Urban Agriculture magazine number 20 september 2008
31
www.ruaf.org
Bulawayo water
Bulawayo is the second largest city in Zimbabwe. The city has a
population of approximately one million inhabitants. Situated in
a dry part of the country, Bulawayo receives less than 800 mm of
rainfall every year in the summer season, (from November to
March). Maintaining a sufficient water supply has always been a
challenge. The city’s supply dams rarely fill up, and water levels go
down during the dry season, making them insufficient to meet
demand. Therefore, municipal authorities usually put water
rationing measures in place to limit the residents’ water usage.
The city’s average water demand per day is 150,000 cubic metres,
while the dams are currently only able to supply 130,000 cubic
metres. Domestic plots, for example, receive 450 litres of water
per day from the local authority. In 2007 rotational water cuts
were also put into place, whereby a suburb’s water supply could
be cut off for a period of time.
Water Supply and Urban
Agriculture in Bulawayo
Irrigation with municipal wastewater is practised in
many urban and periurban areas of developing
countries. In Zimbabwe this has largely been restrict-
ed to pasture irrigation (Chimbari et al., 2003).
Wastewater is increasingly being used for irrigation
in urban and periurban agriculture, thereby sup-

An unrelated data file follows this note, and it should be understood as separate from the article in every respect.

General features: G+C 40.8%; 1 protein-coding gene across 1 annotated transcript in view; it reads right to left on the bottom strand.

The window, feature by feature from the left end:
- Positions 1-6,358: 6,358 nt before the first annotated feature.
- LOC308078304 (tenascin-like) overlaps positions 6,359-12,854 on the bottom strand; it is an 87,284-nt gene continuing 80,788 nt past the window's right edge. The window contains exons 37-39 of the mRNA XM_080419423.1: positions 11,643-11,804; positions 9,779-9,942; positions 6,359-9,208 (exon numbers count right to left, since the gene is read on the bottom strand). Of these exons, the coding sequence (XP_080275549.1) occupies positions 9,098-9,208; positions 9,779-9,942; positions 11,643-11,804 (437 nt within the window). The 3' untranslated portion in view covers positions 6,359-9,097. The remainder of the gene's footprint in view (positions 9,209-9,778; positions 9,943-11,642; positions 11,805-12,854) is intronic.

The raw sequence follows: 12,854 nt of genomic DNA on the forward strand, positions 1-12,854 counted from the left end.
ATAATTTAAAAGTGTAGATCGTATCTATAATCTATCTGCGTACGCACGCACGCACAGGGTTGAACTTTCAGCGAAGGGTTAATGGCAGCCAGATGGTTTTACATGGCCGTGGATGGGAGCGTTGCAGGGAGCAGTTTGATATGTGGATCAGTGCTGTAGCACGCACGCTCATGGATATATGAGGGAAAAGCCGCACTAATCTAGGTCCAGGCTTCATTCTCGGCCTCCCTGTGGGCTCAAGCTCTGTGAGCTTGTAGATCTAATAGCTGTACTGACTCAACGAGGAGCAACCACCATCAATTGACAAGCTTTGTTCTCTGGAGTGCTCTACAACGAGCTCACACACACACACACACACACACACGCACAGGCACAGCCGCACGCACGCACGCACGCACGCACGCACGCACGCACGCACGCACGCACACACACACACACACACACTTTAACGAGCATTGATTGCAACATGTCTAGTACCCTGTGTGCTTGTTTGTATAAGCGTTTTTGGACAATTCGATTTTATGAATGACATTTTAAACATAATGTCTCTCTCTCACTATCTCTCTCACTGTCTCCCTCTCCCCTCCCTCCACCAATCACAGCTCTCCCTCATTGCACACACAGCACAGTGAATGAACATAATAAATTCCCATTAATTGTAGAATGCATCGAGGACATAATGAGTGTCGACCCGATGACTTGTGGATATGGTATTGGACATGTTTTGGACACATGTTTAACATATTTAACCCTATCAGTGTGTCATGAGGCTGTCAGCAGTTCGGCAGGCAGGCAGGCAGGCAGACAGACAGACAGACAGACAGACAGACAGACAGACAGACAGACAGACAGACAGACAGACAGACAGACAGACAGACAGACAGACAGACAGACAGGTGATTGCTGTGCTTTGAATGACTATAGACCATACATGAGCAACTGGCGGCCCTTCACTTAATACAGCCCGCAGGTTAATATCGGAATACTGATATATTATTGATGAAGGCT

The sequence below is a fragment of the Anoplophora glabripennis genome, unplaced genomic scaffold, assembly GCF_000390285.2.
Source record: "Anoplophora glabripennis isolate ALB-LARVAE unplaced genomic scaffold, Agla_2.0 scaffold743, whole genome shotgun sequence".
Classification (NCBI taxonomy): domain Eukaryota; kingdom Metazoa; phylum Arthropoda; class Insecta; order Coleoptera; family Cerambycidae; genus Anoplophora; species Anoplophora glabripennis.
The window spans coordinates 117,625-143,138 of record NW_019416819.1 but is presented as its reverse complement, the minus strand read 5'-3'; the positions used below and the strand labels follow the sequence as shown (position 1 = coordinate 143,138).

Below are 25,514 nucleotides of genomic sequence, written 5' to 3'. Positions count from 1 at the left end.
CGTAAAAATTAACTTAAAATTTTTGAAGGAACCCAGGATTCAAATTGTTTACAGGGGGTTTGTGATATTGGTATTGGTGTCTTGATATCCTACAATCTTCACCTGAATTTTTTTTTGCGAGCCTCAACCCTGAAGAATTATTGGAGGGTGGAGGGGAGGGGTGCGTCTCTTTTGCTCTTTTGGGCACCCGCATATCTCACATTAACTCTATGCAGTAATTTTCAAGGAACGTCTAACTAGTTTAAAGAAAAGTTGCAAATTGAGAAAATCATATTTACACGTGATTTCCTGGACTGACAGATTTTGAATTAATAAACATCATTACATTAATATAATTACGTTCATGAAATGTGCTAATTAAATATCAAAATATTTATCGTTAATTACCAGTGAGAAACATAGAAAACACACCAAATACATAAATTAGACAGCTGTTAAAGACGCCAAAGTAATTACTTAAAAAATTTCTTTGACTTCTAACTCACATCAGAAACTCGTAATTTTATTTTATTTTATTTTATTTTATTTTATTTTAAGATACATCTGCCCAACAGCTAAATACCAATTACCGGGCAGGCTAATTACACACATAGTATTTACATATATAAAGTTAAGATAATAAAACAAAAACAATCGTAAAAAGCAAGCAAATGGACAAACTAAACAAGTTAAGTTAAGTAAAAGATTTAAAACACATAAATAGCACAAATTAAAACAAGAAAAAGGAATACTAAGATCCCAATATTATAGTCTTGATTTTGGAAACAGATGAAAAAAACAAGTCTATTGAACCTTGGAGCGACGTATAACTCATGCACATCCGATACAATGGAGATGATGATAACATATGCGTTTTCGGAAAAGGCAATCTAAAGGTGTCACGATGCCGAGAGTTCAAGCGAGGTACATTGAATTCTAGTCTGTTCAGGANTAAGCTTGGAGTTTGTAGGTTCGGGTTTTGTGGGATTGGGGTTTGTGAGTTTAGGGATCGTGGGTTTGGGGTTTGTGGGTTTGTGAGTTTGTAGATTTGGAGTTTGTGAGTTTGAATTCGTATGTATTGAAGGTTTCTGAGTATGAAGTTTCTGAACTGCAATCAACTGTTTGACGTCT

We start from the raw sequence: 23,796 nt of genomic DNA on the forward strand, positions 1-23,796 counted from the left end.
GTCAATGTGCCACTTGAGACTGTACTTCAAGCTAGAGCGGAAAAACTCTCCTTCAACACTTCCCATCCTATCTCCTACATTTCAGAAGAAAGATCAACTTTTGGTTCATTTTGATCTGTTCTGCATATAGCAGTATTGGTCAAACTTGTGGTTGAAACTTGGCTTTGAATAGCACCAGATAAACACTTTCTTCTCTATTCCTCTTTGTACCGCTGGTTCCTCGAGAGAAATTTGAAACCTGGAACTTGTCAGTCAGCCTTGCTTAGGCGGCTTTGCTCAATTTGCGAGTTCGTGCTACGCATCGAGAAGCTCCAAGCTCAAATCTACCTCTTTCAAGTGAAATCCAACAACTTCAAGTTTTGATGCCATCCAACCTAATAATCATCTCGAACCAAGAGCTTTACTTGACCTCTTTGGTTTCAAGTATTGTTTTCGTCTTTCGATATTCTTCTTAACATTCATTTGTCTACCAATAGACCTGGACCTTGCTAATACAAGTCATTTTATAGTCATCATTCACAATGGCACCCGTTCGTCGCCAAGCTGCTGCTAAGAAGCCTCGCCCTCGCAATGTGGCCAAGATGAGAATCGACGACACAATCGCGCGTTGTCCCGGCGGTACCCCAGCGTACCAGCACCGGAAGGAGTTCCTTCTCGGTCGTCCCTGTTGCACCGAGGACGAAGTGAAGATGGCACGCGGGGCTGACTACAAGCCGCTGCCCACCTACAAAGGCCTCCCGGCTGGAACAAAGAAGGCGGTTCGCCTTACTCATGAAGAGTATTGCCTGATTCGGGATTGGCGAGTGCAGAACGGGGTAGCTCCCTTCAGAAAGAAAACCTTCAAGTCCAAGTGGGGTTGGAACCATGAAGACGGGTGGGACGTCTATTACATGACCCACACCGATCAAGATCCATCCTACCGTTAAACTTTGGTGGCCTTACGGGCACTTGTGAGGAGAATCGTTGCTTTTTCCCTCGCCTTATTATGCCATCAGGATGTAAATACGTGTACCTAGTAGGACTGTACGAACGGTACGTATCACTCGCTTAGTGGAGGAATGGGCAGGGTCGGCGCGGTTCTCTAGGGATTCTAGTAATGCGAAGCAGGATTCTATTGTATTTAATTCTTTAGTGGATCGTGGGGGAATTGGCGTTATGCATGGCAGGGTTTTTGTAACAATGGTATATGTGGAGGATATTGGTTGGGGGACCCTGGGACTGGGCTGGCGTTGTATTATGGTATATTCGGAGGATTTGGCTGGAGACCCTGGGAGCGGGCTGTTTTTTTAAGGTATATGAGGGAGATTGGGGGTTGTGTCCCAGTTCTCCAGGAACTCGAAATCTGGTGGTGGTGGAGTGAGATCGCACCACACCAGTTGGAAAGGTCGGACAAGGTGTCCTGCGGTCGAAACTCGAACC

porting the livelihoods of (particularly poor) farm-
ers. There is a need to identify practical, affordable
health safeguards that do not threaten the liveli-
hoods of those dependent on wastewater.
Takawira Mubvami
Percy Toriro
Maintaining a sufficient water supply has always been a challenge Bulawayo
Photo: MDPESA
Boreholes around Bulawayo
Photo: MDPESA
The city provides wastewater
for irrigation
Urban agriculture
The city has resorted to using various sources of water for urban
agricultural purposes. These include boreholes and treated
wastewater. The city has a policy that guides use of clean water,
stating that the primary use of water in the city is for domestic
use. This applies especially to borehole water. Where a borehole is
made available, the first priority is for domestic uses such as cook-
ing, bathing, and drinking. Other uses such as watering of plants
and animals are secondary. The boreholes are locally managed by
the communities in which they are situated.
The city council has been able to provide treated wastewater to a
number of farmers in various locations. At a pilot project site at
the Gum Plantation, RUAF has provided funding for improving
the water supply through lining of the main irrigation canal to
avoid water losses through seepage.
Nine garden allotments, which are managed by the social services
office in the Department of Housing and Community Services,
use treated wastewater. The beneficiaries are mostly the elderly
and the destitute, who grow vegetables mainly for domestic